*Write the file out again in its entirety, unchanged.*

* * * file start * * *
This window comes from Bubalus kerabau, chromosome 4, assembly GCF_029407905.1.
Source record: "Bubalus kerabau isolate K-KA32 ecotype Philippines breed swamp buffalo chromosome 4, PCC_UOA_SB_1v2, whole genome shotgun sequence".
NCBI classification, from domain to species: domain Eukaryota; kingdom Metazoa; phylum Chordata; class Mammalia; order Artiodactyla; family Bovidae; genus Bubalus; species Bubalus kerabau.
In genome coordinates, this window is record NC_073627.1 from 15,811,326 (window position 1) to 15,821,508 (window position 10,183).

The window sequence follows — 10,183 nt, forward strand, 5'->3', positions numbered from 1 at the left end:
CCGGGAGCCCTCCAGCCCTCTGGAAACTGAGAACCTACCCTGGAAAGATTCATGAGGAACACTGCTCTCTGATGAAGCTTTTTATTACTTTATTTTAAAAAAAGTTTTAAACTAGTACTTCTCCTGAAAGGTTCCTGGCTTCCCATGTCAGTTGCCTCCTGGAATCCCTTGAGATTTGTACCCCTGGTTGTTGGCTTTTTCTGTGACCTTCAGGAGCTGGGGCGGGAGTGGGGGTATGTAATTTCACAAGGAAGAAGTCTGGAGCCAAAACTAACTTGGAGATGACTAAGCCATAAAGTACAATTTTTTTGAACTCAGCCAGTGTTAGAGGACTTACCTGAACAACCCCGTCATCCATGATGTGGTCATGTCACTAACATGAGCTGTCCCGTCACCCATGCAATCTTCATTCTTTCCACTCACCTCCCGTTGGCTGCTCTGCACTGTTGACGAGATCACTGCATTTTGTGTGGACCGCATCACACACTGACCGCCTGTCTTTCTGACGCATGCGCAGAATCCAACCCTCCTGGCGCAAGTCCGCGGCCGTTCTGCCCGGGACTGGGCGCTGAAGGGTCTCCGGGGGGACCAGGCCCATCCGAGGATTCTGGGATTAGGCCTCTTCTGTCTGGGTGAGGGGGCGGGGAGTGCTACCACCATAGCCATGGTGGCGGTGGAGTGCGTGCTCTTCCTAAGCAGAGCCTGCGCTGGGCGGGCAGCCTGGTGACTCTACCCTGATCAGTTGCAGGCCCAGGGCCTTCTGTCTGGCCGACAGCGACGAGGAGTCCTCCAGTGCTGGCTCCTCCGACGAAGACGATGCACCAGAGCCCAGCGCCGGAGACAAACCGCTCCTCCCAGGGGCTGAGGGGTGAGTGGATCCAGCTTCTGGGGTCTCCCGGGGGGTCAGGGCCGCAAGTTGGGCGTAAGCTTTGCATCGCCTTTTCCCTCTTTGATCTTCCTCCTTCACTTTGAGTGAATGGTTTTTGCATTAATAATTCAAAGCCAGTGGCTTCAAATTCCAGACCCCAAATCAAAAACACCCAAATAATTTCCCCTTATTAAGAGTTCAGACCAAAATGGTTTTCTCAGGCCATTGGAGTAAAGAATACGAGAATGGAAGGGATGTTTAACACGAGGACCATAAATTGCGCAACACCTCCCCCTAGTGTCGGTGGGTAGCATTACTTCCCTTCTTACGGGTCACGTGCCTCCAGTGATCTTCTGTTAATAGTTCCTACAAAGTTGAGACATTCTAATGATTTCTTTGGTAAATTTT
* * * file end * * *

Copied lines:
This window comes from Bubalus kerabau, chromosome 4, assembly GCF_029407905.1.
Source record: "Bubalus kerabau isolate K-KA32 ecotype Philippines breed swamp buffalo chromosome 4, PCC_UOA_SB_1v2, whole genome shotgun sequence".
NCBI classification, from domain to species: domain Eukaryota; kingdom Metazoa; phylum Chordata; class Mammalia; order Artiodactyla; family Bovidae; genus Bubalus; species Bubalus kerabau.
In genome coordinates, this window is record NC_073627.1 from 15,811,326 (window position 1) to 15,821,508 (window position 10,183).

The window sequence follows — 10,183 nt, forward strand, 5'->3', positions numbered from 1 at the left end:
CCGGGAGCCCTCCAGCCCTCTGGAAACTGAGAACCTACCCTGGAAAGATTCATGAGGAACACTGCTCTCTGATGAAGCTTTTTATTACTTTATTTTAAAAAAAGTTTTAAACTAGTACTTCTCCTGAAAGGTTCCTGGCTTCCCATGTCAGTTGCCTCCTGGAATCCCTTGAGATTTGTACCCCTGGTTGTTGGCTTTTTCTGTGACCTTCAGGAGCTGGGGCGGGAGTGGGGGTATGTAATTTCACAAGGAAGAAGTCTGGAGCCAAAACTAACTTGGAGATGACTAAGCCATAAAGTACAATTTTTTTGAACTCAGCCAGTGTTAGAGGACTTACCTGAACAACCCCGTCATCCATGATGTGGTCATGTCACTAACATGAGCTGTCCCGTCACCCATGCAATCTTCATTCTTTCCACTCACCTCCCGTTGGCTGCTCTGCACTGTTGACGAGATCACTGCATTTTGTGTGGACCGCATCACACACTGACCGCCTGTCTTTCTGACGCATGCGCAGAATCCAACCCTCCTGGCGCAAGTCCGCGGCCGTTCTGCCCGGGACTGGGCGCTGAAGGGTCTCCGGGGGGACCAGGCCCATCCGAGGATTCTGGGATTAGGCCTCTTCTGTCTGGGTGAGGGGGCGGGGAGTGCTACCACCATAGCCATGGTGGCGGTGGAGTGCGTGCTCTTCCTAAGCAGAGCCTGCGCTGGGCGGGCAGCCTGGTGACTCTACCCTGATCAGTTGCAGGCCCAGGGCCTTCTGTCTGGCCGACAGCGACGAGGAGTCCTCCAGTGCTGGCTCCTCCGACGAAGACGATGCACCAGAGCCCAGCGCCGGAGACAAACCGCTCCTCCCAGGGGCTGAGGGGTGAGTGGATCCAGCTTCTGGGGTCTCCCGGGGGGTCAGGGCCGCAAGTTGGGCGTAAGCTTTGCATCGCCTTTTCCCTCTTTGATCTTCCTCCTTCACTTTGAGTGAATGGTTTTTGCATTAATAATTCAAAGCCAGTGGCTTCAAATTCCAGACCCCAAATCAAAAACACCCAAATAATTTCCCCTTATTAAGAGTTCAGACCAAAATGGTTTTCTCAGGCCATTGGAGTAAAGAATACGAGAATGGAAGGGATGTTTAACACGAGGACCATAAATTGCGCAACACCTCCCCCTAGTGTCGGTGGGTAGCATTACTTCCCTTCTTACGGGTCACGTGCCTCCAGTGATCTTCTGTTAATAGTTCCTACAAAGTTGAGACATTCTAATGATTTCTTTGGTAAATTTT